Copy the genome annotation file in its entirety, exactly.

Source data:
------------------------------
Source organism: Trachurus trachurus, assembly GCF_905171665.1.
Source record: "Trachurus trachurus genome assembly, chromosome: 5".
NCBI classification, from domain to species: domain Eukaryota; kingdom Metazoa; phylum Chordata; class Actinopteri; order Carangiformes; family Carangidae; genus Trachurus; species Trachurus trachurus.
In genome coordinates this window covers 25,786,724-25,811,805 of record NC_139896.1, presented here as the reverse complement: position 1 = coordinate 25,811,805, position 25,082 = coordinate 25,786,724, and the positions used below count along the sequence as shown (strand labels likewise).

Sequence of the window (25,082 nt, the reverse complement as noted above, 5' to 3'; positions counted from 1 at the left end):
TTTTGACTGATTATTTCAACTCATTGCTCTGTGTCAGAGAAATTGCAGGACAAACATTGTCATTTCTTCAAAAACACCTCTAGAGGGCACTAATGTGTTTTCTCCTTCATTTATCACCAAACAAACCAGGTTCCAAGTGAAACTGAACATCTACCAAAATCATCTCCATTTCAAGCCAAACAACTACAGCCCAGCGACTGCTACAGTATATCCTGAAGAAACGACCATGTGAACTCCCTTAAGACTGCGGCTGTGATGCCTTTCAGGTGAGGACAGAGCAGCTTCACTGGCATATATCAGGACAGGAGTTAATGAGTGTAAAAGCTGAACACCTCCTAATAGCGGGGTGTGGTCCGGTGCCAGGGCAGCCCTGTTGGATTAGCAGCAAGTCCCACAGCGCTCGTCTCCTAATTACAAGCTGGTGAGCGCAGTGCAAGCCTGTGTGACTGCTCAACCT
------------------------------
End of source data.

Source organism: Trachurus trachurus, assembly GCF_905171665.1.
Source record: "Trachurus trachurus genome assembly, chromosome: 5".
NCBI classification, from domain to species: domain Eukaryota; kingdom Metazoa; phylum Chordata; class Actinopteri; order Carangiformes; family Carangidae; genus Trachurus; species Trachurus trachurus.
In genome coordinates this window covers 25,786,724-25,811,805 of record NC_139896.1, presented here as the reverse complement: position 1 = coordinate 25,811,805, position 25,082 = coordinate 25,786,724, and the positions used below count along the sequence as shown (strand labels likewise).

Sequence of the window (25,082 nt, the reverse complement as noted above, 5' to 3'; positions counted from 1 at the left end):
TTTTGACTGATTATTTCAACTCATTGCTCTGTGTCAGAGAAATTGCAGGACAAACATTGTCATTTCTTCAAAAACACCTCTAGAGGGCACTAATGTGTTTTCTCCTTCATTTATCACCAAACAAACCAGGTTCCAAGTGAAACTGAACATCTACCAAAATCATCTCCATTTCAAGCCAAACAACTACAGCCCAGCGACTGCTACAGTATATCCTGAAGAAACGACCATGTGAACTCCCTTAAGACTGCGGCTGTGATGCCTTTCAGGTGAGGACAGAGCAGCTTCACTGGCATATATCAGGACAGGAGTTAATGAGTGTAAAAGCTGAACACCTCCTAATAGCGGGGTGTGGTCCGGTGCCAGGGCAGCCCTGTTGGATTAGCAGCAAGTCCCACAGCGCTCGTCTCCTAATTACAAGCTGGTGAGCGCAGTGCAAGCCTGTGTGACTGCTCAACCT